As I type this, Apple CEO Steve Jobs is decked out in his trademark black turtleneck, faded jeans, and worn sneakers, casually pacing across a stage nearly 3,000 miles away. Back on the East Coast, I am riveted. You see, Jobs is unveiling a device that many think—and hope—will transform the delivery of content across a wide range platforms, including print magazines, websites, and newsletters. So far, Jobs has used the Apple digital tablet, dubbed the iPad, to read a few magazines, browse The New York Times, log on to Facebook, gaze at a friend’s vacation photo album, and play a video game or two … and he’s just warming up.
The fact that I hardly think twice about being able to watch Jobs’ presentation from across the country says much about how the digital world has become woven into my daily life. This morning, I stumbled out of bed to the sounds of morning headlines on news radio. While eating breakfast I simultaneously caught up on the overnight news via several streams including a handful of email accounts, a Twitter client that monitors hundreds of feeds, and a dose of good, old-fashioned television (TV? How archaic!). As I left the house with my BlackBerry in one pocket and iPod in another, I realized it was just the start of another day where these multimedia feeds continue to populate my consciousness in an on-going manner.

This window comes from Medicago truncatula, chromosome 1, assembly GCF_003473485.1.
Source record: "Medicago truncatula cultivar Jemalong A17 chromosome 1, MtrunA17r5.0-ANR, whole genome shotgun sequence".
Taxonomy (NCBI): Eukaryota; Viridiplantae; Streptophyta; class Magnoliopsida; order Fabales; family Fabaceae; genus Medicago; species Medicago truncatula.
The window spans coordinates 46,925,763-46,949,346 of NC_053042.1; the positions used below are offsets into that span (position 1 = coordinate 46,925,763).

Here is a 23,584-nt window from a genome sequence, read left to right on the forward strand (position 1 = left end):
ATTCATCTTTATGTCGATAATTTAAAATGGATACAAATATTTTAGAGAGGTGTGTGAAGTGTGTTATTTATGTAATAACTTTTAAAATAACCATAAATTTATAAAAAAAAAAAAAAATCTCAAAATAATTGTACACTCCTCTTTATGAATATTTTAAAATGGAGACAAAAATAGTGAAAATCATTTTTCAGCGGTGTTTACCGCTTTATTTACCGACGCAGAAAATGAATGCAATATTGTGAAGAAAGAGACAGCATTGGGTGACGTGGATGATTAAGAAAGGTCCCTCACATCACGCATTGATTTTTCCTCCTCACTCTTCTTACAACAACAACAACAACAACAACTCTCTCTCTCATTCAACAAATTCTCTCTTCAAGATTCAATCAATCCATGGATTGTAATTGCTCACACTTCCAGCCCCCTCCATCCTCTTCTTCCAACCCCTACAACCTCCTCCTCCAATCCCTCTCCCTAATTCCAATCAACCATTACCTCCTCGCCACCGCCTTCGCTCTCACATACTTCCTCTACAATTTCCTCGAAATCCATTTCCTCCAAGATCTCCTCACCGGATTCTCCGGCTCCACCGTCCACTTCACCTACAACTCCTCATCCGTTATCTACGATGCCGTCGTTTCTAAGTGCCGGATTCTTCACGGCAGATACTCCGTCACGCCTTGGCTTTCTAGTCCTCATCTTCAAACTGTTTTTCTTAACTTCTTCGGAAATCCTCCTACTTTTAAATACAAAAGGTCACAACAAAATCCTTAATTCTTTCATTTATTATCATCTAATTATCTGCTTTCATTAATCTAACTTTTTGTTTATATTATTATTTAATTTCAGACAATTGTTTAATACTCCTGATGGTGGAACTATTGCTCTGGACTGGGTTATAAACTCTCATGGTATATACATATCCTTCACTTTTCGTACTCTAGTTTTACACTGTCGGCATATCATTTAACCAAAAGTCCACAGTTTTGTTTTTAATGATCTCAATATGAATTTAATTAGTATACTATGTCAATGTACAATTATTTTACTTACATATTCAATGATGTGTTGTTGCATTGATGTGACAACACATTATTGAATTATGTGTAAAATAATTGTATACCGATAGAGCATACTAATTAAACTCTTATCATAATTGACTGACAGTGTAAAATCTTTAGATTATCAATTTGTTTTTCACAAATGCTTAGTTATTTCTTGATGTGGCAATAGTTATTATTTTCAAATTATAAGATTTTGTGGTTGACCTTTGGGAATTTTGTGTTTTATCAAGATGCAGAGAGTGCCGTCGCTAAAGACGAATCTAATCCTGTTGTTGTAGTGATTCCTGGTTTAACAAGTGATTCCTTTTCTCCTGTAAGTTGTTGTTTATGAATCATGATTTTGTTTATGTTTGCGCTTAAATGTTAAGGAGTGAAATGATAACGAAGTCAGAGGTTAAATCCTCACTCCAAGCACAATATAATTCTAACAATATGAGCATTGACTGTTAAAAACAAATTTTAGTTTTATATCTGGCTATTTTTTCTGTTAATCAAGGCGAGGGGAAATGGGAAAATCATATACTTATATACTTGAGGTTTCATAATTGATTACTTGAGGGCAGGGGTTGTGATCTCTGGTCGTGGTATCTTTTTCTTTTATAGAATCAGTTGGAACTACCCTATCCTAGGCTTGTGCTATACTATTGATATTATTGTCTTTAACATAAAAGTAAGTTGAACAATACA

I’m sure I’m not alone in this behavior, which leads to an opportunity for Eco-Structure readers. As I mentioned in my editor’s newsletter note in January, print subscribers to the magazine will get a treat when our January/February issue hits mailboxes this week as it marks the debut of a brand redesign or, as I prefer to call it, an Eco-Structure retrofit. You see, as a publication with the mission of exploring both design excellence and performance excellence in sustainable architecture, we thought it only proper to take a step back and examine our own performance. Are we getting our readers the information they need via the proper channels? Can we improve? I look forward to your feedback on our responses to these questions.

What’s more, we recognize that it is one thing to model a building’s performance before construction and another to measure actual performance after occupation. The latter should be treated as an on-going project, one that requires frequent monitoring and occasional adjustments. With this in mind, we have created a quick online survey for Eco-Structure readers to give us feedback on how they prefer to access sustainable design and construction news and content. Log on to and give us your thoughts.